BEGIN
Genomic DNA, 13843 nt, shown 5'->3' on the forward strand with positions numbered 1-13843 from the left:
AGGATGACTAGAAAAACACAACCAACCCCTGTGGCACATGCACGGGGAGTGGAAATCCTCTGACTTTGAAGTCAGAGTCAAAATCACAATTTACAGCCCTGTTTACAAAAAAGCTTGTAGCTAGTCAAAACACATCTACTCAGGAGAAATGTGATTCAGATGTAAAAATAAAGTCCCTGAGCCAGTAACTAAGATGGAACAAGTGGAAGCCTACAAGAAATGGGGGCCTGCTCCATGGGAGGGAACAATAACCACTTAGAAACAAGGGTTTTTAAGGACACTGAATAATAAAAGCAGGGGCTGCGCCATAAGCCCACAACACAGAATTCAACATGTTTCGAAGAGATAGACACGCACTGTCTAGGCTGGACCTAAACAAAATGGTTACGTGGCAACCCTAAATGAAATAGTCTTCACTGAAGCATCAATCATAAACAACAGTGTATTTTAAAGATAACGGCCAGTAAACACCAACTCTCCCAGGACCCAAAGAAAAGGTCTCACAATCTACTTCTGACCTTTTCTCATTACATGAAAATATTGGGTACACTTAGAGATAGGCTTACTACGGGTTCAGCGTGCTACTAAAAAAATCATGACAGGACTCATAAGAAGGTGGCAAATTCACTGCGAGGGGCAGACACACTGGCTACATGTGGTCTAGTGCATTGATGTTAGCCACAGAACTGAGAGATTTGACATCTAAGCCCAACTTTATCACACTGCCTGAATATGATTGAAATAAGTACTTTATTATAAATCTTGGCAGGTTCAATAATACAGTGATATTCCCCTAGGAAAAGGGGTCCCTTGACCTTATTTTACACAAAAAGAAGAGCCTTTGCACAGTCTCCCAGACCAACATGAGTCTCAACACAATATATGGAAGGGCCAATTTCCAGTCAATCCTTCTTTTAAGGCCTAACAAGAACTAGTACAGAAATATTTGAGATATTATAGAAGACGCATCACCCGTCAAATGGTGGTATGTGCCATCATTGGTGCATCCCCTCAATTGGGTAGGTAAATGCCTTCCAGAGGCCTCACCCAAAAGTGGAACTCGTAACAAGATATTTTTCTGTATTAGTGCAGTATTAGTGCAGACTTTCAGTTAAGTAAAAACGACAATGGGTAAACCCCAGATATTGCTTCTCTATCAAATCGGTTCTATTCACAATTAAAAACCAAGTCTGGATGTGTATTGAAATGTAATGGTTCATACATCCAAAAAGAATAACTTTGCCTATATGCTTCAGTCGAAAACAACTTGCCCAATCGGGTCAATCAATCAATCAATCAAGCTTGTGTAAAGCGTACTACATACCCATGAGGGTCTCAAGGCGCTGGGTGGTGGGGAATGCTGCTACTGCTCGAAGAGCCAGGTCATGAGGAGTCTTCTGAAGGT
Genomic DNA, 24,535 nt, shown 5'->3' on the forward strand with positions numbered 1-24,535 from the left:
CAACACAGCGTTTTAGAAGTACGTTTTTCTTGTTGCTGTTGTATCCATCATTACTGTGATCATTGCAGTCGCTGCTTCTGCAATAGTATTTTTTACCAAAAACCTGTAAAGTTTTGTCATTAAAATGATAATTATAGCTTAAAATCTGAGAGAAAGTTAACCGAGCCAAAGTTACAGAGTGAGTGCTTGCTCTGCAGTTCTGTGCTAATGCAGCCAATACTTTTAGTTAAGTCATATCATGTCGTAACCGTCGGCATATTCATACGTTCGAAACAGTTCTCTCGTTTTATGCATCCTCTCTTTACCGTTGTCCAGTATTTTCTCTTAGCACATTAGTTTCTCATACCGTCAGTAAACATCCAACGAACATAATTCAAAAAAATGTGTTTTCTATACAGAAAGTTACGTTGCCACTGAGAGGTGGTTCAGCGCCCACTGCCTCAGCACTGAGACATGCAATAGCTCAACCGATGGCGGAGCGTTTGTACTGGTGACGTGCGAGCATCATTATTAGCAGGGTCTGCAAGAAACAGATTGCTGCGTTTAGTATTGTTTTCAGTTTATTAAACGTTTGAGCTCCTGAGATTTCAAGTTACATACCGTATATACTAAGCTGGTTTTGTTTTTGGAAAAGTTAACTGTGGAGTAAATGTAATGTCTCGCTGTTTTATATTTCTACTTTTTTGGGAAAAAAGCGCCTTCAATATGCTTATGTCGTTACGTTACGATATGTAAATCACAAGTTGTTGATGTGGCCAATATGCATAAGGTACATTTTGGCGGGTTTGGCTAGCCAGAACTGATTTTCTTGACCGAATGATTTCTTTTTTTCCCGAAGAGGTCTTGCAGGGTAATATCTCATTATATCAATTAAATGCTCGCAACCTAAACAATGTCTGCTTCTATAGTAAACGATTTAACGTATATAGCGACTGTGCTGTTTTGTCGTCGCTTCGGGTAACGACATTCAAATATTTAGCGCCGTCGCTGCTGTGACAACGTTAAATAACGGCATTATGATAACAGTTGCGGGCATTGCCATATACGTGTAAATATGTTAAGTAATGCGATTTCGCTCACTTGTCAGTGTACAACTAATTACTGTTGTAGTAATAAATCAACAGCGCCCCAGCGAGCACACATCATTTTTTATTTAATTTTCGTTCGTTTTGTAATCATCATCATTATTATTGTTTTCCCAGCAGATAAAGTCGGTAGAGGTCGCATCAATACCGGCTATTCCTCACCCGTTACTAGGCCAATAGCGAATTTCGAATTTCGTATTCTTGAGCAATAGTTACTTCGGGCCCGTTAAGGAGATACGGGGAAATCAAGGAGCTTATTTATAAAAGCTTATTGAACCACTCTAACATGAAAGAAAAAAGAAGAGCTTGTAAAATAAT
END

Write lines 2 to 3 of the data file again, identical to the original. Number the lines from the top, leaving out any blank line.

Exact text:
AGGATGACTAGAAAAACACAACCAACCCCTGTGGCACATGCACGGGGAGTGGAAATCCTCTGACTTTGAAGTCAGAGTCAAAATCACAATTTACAGCCCTGTTTACAAAAAAGCTTGTAGCTAGTCAAAACACATCTACTCAGGAGAAATGTGATTCAGATGTAAAAATAAAGTCCCTGAGCCAGTAACTAAGATGGAACAAGTGGAAGCCTACAAGAAATGGGGGCCTGCTCCATGGGAGGGAACAATAACCACTTAGAAACAAGGGTTTTTAAGGACACTGAATAATAAAAGCAGGGGCTGCGCCATAAGCCCACAACACAGAATTCAACATGTTTCGAAGAGATAGACACGCACTGTCTAGGCTGGACCTAAACAAAATGGTTACGTGGCAACCCTAAATGAAATAGTCTTCACTGAAGCATCAATCATAAACAACAGTGTATTTTAAAGATAACGGCCAGTAAACACCAACTCTCCCAGGACCCAAAGAAAAGGTCTCACAATCTACTTCTGACCTTTTCTCATTACATGAAAATATTGGGTACACTTAGAGATAGGCTTACTACGGGTTCAGCGTGCTACTAAAAAAATCATGACAGGACTCATAAGAAGGTGGCAAATTCACTGCGAGGGGCAGACACACTGGCTACATGTGGTCTAGTGCATTGATGTTAGCCACAGAACTGAGAGATTTGACATCTAAGCCCAACTTTATCACACTGCCTGAATATGATTGAAATAAGTACTTTATTATAAATCTTGGCAGGTTCAATAATACAGTGATATTCCCCTAGGAAAAGGGGTCCCTTGACCTTATTTTACACAAAAAGAAGAGCCTTTGCACAGTCTCCCAGACCAACATGAGTCTCAACACAATATATGGAAGGGCCAATTTCCAGTCAATCCTTCTTTTAAGGCCTAACAAGAACTAGTACAGAAATATTTGAGATATTATAGAAGACGCATCACCCGTCAAATGGTGGTATGTGCCATCATTGGTGCATCCCCTCAATTGGGTAGGTAAATGCCTTCCAGAGGCCTCACCCAAAAGTGGAACTCGTAACAAGATATTTTTCTGTATTAGTGCAGTATTAGTGCAGACTTTCAGTTAAGTAAAAACGACAATGGGTAAACCCCAGATATTGCTTCTCTATCAAATCGGTTCTATTCACAATTAAAAACCAAGTCTGGATGTGTATTGAAATGTAATGGTTCATACATCCAAAAAGAATAACTTTGCCTATATGCTTCAGTCGAAAACAACTTGCCCAATCGGGTCAATCAATCAATCAATCAAGCTTGTGTAAAGCGTACTACATACCCATGAGGGTCTCAAGGCGCTGGGTGGTGGGGAATGCTGCTACTGCTCGAAGAGCCAGGTCATGAGGAGTCTTCTGAAGGT
Genomic DNA, 24,535 nt, shown 5'->3' on the forward strand with positions numbered 1-24,535 from the left: